Understanding Understanding Dispensationalists Pt.1

wordpress seoIn this post, “Understanding Understanding Dispensationalists Pt.1,” I hope to summarize a very influential book that has shaped how I (don’t) read Scripture. You can read it for free here.

As an aspiring seminarian in college, I told myself that I needed to figure out whether or not the Bible taught dispensationalism or covenant theology. This would determine which seminary I would attend. I wanted to either get a dispensational education from The Master’s Seminary (TMS), or a confessionally Reformed education at one of the Westminster seminaries (BTW, I’m super glad I chose Philly).

The book that influenced this decision the most (apart from Scripture) was Vern Poythress’ Understanding Dispensationalists, a book that calmly and charitably pointed out to me the Wordpress Seomany challenges to upholding a dispensational scheme. It also offered me a far more helpful framework for interpreting all of Scripture. Ironically, I bought Understanding Dispensationalists at Grace Community Church, where TMS was established. Thanks, JMac! I owe you one!

I wanted to summarize this book for you here at Reformed Margins.

Poythress, who spent time at Dallas Theological Seminary to make sure that he himself was correctly understanding dispensationalists, begins with a chapter that discusses the difficulty of defining “dispensationalism” because of the way that it has been modified since it came onto the theological scene in the 19th century through John Nelson Darby, an Anglo-Irish Bible teacher, who belonged to the Plymouth Brethren. Every reading of Scripture must take into account the transition between the Old and New Covenant. Reading the OT, Darby felt a vast distance between his “heavenly” experience of salvation by grace through union with Christ, and Israel’s “earthly” experience of salvation as detailed in Isaiah 32.  Reacting against a dehistoricized understanding of the Bible, which depreciated the discontinuity between biblical epochs, Darby embraced a “literal” hermeneutic and upheld a heavenly vs. earthly distinction in his understanding of the church and Israel.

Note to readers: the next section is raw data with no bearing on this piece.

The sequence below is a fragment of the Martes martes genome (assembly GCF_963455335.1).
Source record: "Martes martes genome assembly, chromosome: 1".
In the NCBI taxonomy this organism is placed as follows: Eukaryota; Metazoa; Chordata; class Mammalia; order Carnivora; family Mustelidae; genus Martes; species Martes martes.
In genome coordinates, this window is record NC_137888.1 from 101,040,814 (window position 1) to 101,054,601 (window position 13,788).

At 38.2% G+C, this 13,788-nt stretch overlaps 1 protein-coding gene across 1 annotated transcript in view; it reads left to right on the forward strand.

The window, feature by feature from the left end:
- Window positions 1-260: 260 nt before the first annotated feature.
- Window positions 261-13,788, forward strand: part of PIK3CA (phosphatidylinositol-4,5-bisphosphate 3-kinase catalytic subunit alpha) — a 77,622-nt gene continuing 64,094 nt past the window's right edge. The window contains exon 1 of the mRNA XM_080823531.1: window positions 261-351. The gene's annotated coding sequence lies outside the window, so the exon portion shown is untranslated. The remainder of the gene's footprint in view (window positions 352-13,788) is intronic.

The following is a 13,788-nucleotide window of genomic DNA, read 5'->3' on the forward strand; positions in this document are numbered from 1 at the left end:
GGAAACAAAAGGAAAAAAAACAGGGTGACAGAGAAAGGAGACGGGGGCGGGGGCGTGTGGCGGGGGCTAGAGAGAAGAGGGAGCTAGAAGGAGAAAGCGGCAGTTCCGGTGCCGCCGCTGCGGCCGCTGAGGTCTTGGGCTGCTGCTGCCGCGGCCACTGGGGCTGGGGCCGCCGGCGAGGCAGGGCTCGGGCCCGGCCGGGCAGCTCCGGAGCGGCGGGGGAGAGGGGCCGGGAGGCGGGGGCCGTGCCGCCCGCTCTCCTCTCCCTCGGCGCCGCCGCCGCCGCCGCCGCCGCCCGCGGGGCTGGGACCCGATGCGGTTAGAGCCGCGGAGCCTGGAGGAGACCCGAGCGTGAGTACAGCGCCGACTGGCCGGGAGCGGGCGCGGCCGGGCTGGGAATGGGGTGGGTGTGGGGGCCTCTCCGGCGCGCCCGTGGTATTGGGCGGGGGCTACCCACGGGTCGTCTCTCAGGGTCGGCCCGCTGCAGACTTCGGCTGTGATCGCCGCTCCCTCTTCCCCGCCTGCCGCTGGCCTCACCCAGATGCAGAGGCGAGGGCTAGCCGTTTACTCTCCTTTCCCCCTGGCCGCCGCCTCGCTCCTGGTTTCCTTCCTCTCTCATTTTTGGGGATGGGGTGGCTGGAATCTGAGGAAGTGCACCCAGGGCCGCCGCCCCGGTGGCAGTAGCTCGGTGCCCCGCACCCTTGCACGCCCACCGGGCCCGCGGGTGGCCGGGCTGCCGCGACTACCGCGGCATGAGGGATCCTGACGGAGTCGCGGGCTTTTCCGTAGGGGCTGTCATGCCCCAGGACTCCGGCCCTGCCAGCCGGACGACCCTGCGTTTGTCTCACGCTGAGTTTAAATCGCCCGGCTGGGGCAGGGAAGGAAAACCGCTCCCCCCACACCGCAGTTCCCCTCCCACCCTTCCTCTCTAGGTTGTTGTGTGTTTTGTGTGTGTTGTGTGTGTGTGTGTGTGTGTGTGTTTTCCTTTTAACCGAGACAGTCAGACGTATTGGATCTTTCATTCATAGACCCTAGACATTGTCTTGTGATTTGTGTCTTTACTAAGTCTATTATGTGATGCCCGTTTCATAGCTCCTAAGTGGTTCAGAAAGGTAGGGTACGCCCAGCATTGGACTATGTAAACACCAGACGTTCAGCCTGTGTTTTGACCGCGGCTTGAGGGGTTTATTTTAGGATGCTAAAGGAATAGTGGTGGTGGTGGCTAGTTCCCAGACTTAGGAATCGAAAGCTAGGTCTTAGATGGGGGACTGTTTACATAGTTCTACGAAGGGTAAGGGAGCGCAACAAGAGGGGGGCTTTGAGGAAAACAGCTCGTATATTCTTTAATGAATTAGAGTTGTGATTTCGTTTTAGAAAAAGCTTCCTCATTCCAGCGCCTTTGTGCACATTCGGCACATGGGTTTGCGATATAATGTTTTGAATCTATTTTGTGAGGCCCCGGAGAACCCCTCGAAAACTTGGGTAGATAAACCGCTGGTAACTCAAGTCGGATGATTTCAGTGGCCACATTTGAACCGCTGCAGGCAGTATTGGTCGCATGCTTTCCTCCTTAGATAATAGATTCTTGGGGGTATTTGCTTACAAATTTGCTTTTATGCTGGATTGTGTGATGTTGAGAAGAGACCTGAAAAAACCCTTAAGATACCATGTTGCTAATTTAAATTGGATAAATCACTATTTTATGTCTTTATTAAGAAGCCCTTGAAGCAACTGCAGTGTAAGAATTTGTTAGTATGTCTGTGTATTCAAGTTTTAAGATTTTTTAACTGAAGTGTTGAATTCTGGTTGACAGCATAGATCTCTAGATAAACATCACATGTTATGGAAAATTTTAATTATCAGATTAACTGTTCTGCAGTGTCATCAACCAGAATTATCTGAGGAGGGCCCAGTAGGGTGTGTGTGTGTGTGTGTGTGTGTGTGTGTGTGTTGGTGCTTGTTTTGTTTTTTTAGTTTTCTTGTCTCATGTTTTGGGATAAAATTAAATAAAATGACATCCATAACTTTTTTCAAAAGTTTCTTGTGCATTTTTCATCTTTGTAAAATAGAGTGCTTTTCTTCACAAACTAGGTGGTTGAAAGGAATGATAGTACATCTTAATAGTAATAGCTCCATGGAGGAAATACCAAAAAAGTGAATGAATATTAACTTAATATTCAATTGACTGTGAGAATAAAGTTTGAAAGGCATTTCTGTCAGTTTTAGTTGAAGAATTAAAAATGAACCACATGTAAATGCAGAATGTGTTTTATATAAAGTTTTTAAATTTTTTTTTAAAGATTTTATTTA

Dispensationalism became popular in the States through the widely disseminated Scofield Reference Bible, a study Bible of sorts, with the following distinctives: 1) a high view of the sovereignty of God, 2) a “literal” hermeneutic, 3) a conviction that there were two peoples of God (Israel and the church) with two separate destinies and purposes, one earthly and one spiritual, 4) a precise sevenfold division of history, and 5) a pretribulational rapture. This Bible is the focus of Poythress’ second chapter, in which he highlights the strain that such a literal hermeneutic places on Bible readers. Poythress writes, “The dualism of Israel and the church is, in fact, the deeper dualism determining when and where the hermeneutical dualism of ‘literal’ and ‘spiritual’ is applied.” In other words, while Scofield was willing to recognize double meanings, he excluded any possible interpretations that might imply the church’s participation in the fulfillment of prophecies concerning Israel. Poythress finds this highly arbitrary. For an example, see Joel 2:28, and Acts 2:17. While certain modified forms of dispensationalism now speak of the NT use of the OT in terms of mere “applications,” Poythress elsewhere reminds us that application is inextricably linked with meaning and interpretation.